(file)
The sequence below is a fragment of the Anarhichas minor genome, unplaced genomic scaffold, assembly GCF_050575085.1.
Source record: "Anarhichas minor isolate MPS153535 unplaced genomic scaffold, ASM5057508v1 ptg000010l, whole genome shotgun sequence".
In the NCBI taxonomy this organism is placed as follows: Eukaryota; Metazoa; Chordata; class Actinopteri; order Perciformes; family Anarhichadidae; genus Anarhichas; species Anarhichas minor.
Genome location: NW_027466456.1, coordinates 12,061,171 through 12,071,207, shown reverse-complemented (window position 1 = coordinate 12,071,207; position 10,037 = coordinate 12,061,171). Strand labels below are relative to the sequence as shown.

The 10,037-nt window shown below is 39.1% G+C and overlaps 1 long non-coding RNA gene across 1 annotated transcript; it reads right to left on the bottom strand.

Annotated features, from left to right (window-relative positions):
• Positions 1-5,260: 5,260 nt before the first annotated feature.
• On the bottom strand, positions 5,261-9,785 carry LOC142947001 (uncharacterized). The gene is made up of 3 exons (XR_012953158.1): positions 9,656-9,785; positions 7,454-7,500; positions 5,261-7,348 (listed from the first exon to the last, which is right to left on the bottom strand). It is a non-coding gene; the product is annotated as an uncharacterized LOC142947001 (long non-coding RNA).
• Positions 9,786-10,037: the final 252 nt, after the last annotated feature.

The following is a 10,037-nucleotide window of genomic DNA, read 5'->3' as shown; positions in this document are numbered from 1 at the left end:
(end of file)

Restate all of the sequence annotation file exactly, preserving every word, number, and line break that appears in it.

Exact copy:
The sequence below is a fragment of the Anarhichas minor genome, unplaced genomic scaffold, assembly GCF_050575085.1.
Source record: "Anarhichas minor isolate MPS153535 unplaced genomic scaffold, ASM5057508v1 ptg000010l, whole genome shotgun sequence".
In the NCBI taxonomy this organism is placed as follows: Eukaryota; Metazoa; Chordata; class Actinopteri; order Perciformes; family Anarhichadidae; genus Anarhichas; species Anarhichas minor.
Genome location: NW_027466456.1, coordinates 12,061,171 through 12,071,207, shown reverse-complemented (window position 1 = coordinate 12,071,207; position 10,037 = coordinate 12,061,171). Strand labels below are relative to the sequence as shown.

The 10,037-nt window shown below is 39.1% G+C and overlaps 1 long non-coding RNA gene across 1 annotated transcript; it reads right to left on the bottom strand.

Annotated features, from left to right (window-relative positions):
• Positions 1-5,260: 5,260 nt before the first annotated feature.
• On the bottom strand, positions 5,261-9,785 carry LOC142947001 (uncharacterized). The gene is made up of 3 exons (XR_012953158.1): positions 9,656-9,785; positions 7,454-7,500; positions 5,261-7,348 (listed from the first exon to the last, which is right to left on the bottom strand). It is a non-coding gene; the product is annotated as an uncharacterized LOC142947001 (long non-coding RNA).
• Positions 9,786-10,037: the final 252 nt, after the last annotated feature.

The following is a 10,037-nucleotide window of genomic DNA, read 5'->3' as shown; positions in this document are numbered from 1 at the left end: